Four years ago, Cait Flanders, a personal finance writer in Vancouver who turns 30 tomorrow, pulled out her credit cards and faced the truth she had been avoiding for years: She was $25,000 CAD ($19,800 USD) in debt, and most of it had been frittered away.
Student loans accounted for $4,500 CAD ($3,600 USD), but as for the rest? “I don’t have a great answer for it. I just lived a lifestyle I couldn’t afford,” she says. She wasn’t even a big shopper, and her rent, at $1,100 CAD ($870 USD), is below average for her city. It was mostly just inattention to her finances: “If my friends were going to dinner, I never wanted to say no. So even if that meant going out to dinner every day of the week, I said yes.”
She started a blog, Blonde on a Budget, which now gets about 30,000 readers monthly, and after two years of scrimping — one haircut, no travel, no dining out, putting as much as 55% of her monthly income toward her debt — she was debt-free.
But afterward, she relaxed her budget. Though she didn’t fall back into debt, she would only save 8% of her monthly income even when she intended to put away 20%. She did hit that goal a few times that first year out of debt, but “considering I had once been doing without up to 55% of my income, that’s somewhat underwhelming,” she says.
Then she saw a blog post by Mr. Money Mustache, a blogger who retired at age 30, in which he said that every permanent decrease in spending has a double benefit: it increases the amount of money you have each month to put into savings, plus it also lowers the amount you need every month for the rest of your life. Around the same time, her sister had boasted to her of saving 20% of her income. “I said, ‘Whoa whoa whoa — you live at home and are going to school. Do you need 80% of your income?’ And I thought, ‘Why don’t I give myself the same advice?’” she says.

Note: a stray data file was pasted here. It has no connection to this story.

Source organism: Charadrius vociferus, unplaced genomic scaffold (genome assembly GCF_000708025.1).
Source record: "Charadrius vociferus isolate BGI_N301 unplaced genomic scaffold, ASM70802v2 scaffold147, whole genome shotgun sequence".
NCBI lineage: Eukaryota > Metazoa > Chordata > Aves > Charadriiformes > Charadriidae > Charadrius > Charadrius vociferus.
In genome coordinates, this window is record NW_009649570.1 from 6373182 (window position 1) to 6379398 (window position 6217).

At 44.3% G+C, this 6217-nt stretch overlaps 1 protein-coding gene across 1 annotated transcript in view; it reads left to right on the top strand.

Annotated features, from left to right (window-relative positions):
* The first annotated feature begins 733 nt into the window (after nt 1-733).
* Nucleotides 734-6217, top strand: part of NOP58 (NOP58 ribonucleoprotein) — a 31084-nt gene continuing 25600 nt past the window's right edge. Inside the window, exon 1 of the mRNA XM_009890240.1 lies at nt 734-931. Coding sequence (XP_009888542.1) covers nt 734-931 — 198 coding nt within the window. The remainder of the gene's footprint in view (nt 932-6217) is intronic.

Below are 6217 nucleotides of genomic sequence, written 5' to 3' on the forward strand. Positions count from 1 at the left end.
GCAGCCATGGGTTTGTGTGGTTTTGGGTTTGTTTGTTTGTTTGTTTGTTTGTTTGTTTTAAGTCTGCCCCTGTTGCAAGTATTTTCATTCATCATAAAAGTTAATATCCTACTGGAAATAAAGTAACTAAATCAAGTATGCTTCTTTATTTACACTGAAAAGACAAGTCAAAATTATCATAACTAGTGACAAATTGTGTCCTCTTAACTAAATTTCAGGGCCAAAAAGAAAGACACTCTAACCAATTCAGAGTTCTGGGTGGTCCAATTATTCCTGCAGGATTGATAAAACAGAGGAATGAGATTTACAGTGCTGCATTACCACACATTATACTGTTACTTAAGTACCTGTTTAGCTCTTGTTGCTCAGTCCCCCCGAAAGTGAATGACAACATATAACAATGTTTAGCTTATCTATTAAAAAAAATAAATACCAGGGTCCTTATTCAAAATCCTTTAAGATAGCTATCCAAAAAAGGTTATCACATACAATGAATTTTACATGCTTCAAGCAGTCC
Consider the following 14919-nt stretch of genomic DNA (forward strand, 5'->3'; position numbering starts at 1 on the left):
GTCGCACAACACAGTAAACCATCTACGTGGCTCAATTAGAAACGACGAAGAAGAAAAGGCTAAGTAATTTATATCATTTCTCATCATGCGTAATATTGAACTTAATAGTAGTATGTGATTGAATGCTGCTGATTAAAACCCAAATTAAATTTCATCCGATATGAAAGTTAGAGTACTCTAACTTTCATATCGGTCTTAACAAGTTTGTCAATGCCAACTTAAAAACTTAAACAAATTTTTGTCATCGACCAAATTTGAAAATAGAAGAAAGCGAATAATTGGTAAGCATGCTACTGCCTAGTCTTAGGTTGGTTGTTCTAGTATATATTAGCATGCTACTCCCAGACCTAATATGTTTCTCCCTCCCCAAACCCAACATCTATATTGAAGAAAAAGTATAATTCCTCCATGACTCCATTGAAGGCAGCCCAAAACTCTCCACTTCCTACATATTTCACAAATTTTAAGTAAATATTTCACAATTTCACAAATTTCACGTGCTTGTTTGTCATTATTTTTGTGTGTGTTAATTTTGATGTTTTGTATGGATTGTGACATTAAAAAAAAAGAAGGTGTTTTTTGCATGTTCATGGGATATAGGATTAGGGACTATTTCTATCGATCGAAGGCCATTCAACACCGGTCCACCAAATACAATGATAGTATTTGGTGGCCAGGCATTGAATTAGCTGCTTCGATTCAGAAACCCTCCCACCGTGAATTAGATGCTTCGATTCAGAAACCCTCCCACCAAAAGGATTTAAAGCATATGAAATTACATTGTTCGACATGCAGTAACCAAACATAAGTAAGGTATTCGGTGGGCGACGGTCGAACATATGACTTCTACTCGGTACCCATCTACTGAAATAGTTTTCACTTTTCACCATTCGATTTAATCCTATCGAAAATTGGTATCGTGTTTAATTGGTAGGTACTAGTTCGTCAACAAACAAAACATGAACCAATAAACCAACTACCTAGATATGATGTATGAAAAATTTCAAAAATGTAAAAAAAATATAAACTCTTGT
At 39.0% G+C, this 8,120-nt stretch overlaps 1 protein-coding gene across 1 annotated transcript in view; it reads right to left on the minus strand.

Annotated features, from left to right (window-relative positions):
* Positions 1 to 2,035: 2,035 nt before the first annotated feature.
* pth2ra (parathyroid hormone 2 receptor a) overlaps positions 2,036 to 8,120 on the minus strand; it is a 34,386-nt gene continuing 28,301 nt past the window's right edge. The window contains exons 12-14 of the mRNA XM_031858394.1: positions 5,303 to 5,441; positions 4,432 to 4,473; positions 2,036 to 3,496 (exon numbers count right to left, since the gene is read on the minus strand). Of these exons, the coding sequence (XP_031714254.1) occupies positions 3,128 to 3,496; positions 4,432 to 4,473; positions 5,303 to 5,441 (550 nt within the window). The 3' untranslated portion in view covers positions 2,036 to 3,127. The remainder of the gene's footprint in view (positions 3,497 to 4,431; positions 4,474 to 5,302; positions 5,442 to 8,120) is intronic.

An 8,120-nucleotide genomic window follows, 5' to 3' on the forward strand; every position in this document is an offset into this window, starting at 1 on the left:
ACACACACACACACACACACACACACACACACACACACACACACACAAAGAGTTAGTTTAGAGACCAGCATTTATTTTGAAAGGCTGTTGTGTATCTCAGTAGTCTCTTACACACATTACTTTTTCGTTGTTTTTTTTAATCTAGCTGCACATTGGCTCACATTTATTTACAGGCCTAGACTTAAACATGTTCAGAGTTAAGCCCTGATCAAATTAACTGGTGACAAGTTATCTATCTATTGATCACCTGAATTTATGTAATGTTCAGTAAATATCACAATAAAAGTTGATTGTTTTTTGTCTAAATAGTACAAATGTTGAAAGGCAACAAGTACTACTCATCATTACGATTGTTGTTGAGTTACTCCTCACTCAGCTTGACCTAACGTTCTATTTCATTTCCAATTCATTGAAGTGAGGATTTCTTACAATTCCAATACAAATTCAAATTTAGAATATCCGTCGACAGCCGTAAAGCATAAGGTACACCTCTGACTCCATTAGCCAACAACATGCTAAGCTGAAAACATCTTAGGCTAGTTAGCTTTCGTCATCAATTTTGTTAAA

One day, not able to find little things — a can opener, a razor blade — in her one-bedroom apartment, she realized her cupboards were overflowing with junk. “I’m spending $5 here, $10 there … It’s nothing crazy — an extra lotion or shower gel — but then you have eight of them. I was consuming just for the sake of consuming. I thought, ‘I need to stop buying and just use up this stuff I already have.’”
A month later (and a year ago today), she embarked upon a year-long shopping ban. Over the year, she got rid of 70% of her stuff, lived on just 51% of her income ($28,000 CAD, $22,000 USD), saved 31% (about $17,000 CAD, $13,500 USD) and traveled on the last 18%, with two trips to New York, one trip to New York, Boston, Philadelphia and Washington, D.C., and other trips to Portland, New Orleans, Denver and her hometown Victoria and Toronto several times each (total cost of travel: just under $10,000 CAD; $8,000 USD). Here’s how she did it.